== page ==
Law firm Bartko Zankel Bunzel & Miller tries reverse domain name hijacking

A law firm filed a cybersquatting claim in abuse of the Uniform Domain Name Dispute Resolution Policy.

Picture of a gold skull and crossbones with the words "reverse domain name hijacking"

A World Intellectual Property Organization panelist has ruled that the law firm Bartko Zankel Bunzel & Miller tried to reverse domain name hijack

The firm filed a UDRP cybersquatting case against the domain name in an effort to upgrade its domain from It failed miserably.

The law firm probably didn’t know that the person who owned the domain had the last name Bartko. It could have figured this out if it did a historical Whois search at DomainTools. Regardless, once the registrar verified the registrant’s identity, that should have been the firm’s cue to drop the case.

Instead, it filed its amended complaint that added the domain owner’s name but retained language saying the registrant’s identity is “unknown” and that the Complainant “is unable to ascertain the true purpose of the registrant’s use in the domain name at issue.”

Even though Bartko Zankel Bunzel & Miller has an intellectual property practice, it failed to convince panelist Scott Blackmer that it has common law rights in merely “Bartko.” The company has filed a trademark application for it, but it’s still pending.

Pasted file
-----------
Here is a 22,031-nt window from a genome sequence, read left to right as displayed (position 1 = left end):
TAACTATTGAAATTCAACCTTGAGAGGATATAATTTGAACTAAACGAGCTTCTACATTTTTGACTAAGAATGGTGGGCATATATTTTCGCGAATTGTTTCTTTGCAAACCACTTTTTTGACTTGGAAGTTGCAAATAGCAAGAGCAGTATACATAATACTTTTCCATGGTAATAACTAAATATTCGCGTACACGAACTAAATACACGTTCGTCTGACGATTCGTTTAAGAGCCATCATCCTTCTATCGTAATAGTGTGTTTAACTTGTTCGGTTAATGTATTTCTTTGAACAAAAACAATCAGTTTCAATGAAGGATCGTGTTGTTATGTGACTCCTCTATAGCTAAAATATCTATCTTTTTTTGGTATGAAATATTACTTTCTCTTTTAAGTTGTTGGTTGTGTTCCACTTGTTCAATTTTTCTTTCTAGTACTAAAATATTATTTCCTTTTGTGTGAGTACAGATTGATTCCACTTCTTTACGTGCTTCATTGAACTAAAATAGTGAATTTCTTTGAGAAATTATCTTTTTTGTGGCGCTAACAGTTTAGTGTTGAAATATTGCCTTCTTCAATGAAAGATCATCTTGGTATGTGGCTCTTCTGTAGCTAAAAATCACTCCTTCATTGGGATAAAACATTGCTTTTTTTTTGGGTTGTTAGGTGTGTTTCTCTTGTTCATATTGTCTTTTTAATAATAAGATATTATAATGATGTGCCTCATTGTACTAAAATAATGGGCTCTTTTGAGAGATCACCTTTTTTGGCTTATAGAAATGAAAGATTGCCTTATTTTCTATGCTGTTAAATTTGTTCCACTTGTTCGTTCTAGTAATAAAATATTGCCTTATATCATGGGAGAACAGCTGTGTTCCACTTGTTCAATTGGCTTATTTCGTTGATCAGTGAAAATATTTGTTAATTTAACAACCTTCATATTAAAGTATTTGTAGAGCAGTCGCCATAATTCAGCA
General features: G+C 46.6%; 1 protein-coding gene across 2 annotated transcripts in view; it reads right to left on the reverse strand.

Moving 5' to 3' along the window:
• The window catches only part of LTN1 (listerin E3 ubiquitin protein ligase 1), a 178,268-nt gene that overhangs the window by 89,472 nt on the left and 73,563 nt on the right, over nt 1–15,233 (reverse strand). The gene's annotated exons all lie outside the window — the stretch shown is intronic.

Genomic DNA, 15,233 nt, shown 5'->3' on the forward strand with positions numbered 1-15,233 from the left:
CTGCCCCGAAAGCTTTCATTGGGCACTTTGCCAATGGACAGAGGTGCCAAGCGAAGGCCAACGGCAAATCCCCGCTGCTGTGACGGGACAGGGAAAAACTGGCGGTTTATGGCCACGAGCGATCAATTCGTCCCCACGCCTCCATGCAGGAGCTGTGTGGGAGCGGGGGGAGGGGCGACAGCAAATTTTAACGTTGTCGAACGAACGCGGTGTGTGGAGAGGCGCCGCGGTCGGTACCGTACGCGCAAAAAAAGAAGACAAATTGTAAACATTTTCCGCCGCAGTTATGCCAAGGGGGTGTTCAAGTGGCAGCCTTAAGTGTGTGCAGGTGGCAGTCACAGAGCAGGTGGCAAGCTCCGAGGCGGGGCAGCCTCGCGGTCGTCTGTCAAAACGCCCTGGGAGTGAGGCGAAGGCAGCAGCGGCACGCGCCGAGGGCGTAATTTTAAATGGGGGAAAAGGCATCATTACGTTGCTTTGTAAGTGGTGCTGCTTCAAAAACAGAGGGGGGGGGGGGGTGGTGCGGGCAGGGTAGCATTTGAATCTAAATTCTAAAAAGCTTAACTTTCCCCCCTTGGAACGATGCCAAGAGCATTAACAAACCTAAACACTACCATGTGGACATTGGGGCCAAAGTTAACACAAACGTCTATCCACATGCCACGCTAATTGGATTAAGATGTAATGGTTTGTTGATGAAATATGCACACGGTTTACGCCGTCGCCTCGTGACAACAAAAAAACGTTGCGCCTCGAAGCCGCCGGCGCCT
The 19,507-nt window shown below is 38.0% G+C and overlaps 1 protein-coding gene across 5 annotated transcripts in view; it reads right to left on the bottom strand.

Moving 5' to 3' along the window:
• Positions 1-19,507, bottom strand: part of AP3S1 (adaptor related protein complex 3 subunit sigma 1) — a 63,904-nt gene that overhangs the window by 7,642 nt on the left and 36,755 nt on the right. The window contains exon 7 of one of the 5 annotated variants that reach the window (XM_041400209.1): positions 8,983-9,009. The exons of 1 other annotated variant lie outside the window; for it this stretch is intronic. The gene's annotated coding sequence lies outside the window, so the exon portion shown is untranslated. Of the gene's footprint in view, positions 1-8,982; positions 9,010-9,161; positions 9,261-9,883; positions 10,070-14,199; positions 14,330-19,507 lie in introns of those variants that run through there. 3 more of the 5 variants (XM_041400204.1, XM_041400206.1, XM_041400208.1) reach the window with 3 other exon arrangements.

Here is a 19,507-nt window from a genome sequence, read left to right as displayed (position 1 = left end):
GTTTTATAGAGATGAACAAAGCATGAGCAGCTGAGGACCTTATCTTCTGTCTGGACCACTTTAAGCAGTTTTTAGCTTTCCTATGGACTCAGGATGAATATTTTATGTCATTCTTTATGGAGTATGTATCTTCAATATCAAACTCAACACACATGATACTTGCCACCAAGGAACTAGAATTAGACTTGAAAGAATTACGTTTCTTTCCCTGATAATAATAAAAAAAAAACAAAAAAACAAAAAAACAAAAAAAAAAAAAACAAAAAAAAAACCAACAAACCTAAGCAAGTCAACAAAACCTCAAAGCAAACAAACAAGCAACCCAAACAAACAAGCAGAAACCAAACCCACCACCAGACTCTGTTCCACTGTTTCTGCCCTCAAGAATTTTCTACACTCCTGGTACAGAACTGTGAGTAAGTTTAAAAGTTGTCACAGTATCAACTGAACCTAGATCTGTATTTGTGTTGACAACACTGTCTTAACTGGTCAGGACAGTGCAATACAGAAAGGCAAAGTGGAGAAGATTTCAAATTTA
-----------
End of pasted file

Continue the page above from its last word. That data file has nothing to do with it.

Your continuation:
Yet, in its filing, it states, “Complainant has been prohibited from using its registered trademark as a domain name.”

Perhaps even more stunning is that the law firm has filed a trademark application at the U.S. Patent and Trademark office for, a domain it clearly doesn’t own. It’s on an intent-to-use basis, so perhaps it thought it would win this UDRP and then get a trademark for the domain.

The domain owner didn’t respond to the case. But Blackmer found this case worthy of reverse domain name hijacking:

This Complaint is unusual in that it was brought both by and on behalf of a law firm that practices in the field of intellectual property law. The Panel calls attention to the fact that the Complaint was filed with this required certification under Rule 3(xiii), signed by counsel:

“Complainant certifies that the information contained in this Complaint is to the best of Complainant’s knowledge complete and accurate, that this Complaint is not being presented for any improper purpose, such as to harass, and that the assertions in this Complaint are warranted under these Rules and under applicable law, as it now exists or as it may be extended by a good-faith and reasonable argument.”

Paragraph 15(e) of the UDRP Rules provides that, if “after considering the submissions the panel finds that the complaint was brought in bad faith, for example in an attempt at Reverse Domain Name Hijacking (‘RDNH’) or was brought primarily to harass the domain-name holder, the panel shall declare in its decision that the complaint was brought in bad faith and constitutes an abuse of the administrative proceeding”.

The Respondent did not submit a Response in this proceeding or request a finding of RDNH, but the Panel finds compelling reasons to do so.